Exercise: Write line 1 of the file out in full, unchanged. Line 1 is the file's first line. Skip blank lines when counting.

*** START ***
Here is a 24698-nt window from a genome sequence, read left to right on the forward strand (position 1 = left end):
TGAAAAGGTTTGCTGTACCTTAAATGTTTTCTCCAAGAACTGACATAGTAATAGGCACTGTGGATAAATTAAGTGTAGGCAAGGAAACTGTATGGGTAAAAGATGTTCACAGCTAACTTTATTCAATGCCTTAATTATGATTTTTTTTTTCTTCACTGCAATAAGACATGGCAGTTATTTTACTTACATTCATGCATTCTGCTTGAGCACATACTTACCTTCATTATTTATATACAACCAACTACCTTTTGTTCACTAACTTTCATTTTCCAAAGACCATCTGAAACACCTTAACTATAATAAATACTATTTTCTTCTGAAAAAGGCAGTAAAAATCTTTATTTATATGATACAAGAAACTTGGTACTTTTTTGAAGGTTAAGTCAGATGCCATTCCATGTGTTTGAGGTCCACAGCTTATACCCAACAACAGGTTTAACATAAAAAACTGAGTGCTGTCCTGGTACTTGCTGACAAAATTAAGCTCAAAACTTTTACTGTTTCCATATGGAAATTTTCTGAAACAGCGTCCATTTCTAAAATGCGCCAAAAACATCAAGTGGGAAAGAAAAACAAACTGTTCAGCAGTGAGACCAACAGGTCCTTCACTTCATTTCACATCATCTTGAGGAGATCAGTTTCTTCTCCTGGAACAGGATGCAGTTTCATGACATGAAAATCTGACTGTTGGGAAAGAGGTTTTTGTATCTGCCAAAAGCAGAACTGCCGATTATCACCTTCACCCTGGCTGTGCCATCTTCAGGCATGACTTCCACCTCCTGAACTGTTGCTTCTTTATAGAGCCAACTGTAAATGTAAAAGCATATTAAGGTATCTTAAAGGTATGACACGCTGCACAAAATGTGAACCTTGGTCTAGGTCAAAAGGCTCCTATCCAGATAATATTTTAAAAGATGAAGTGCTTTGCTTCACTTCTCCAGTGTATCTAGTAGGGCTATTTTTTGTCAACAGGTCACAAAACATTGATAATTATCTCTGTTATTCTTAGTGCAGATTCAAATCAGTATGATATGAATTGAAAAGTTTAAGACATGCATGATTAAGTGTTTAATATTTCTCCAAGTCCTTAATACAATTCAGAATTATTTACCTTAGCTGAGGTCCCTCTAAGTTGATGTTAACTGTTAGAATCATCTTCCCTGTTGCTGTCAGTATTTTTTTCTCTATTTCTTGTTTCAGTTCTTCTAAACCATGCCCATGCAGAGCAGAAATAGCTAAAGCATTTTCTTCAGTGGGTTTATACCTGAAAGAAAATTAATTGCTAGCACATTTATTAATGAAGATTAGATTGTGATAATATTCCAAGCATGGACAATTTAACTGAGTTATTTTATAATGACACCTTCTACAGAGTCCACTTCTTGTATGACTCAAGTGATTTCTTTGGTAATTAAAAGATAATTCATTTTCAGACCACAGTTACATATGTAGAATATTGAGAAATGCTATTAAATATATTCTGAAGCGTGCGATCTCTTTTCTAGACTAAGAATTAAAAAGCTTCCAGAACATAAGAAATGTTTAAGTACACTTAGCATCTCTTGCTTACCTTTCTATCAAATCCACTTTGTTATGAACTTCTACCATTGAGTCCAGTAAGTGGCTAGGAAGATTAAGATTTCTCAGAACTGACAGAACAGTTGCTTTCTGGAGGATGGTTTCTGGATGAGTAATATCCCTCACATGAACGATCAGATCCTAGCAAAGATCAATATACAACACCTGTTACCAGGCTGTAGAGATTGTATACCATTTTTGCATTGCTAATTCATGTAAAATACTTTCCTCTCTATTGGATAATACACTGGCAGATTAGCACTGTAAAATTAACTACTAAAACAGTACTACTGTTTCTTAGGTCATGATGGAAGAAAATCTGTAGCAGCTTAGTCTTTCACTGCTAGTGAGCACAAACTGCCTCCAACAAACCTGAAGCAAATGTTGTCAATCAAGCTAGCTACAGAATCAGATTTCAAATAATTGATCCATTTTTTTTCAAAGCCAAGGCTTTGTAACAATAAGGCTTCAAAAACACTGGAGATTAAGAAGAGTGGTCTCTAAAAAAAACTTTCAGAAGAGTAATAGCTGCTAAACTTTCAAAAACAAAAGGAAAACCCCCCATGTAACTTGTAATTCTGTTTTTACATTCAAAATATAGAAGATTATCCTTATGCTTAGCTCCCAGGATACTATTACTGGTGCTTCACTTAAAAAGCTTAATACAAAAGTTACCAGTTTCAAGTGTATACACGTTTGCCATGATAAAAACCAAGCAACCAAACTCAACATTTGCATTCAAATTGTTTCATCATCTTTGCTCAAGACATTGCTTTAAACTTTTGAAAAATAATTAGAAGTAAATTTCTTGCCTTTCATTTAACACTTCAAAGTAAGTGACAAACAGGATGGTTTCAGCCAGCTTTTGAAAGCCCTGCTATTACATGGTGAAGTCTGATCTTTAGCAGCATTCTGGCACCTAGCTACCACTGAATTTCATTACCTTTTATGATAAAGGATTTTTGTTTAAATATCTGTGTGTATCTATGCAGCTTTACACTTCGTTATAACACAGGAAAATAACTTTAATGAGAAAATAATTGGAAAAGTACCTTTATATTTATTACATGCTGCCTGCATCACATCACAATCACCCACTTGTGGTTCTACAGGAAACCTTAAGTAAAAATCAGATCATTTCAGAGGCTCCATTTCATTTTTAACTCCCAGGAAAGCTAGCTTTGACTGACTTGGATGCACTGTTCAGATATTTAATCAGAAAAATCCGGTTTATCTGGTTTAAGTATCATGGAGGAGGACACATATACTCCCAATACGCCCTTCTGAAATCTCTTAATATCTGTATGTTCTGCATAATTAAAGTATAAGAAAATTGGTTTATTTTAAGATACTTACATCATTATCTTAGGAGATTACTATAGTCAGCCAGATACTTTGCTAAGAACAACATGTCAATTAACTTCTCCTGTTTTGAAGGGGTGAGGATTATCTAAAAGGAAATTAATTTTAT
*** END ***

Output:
Here is a 24698-nt window from a genome sequence, read left to right on the forward strand (position 1 = left end):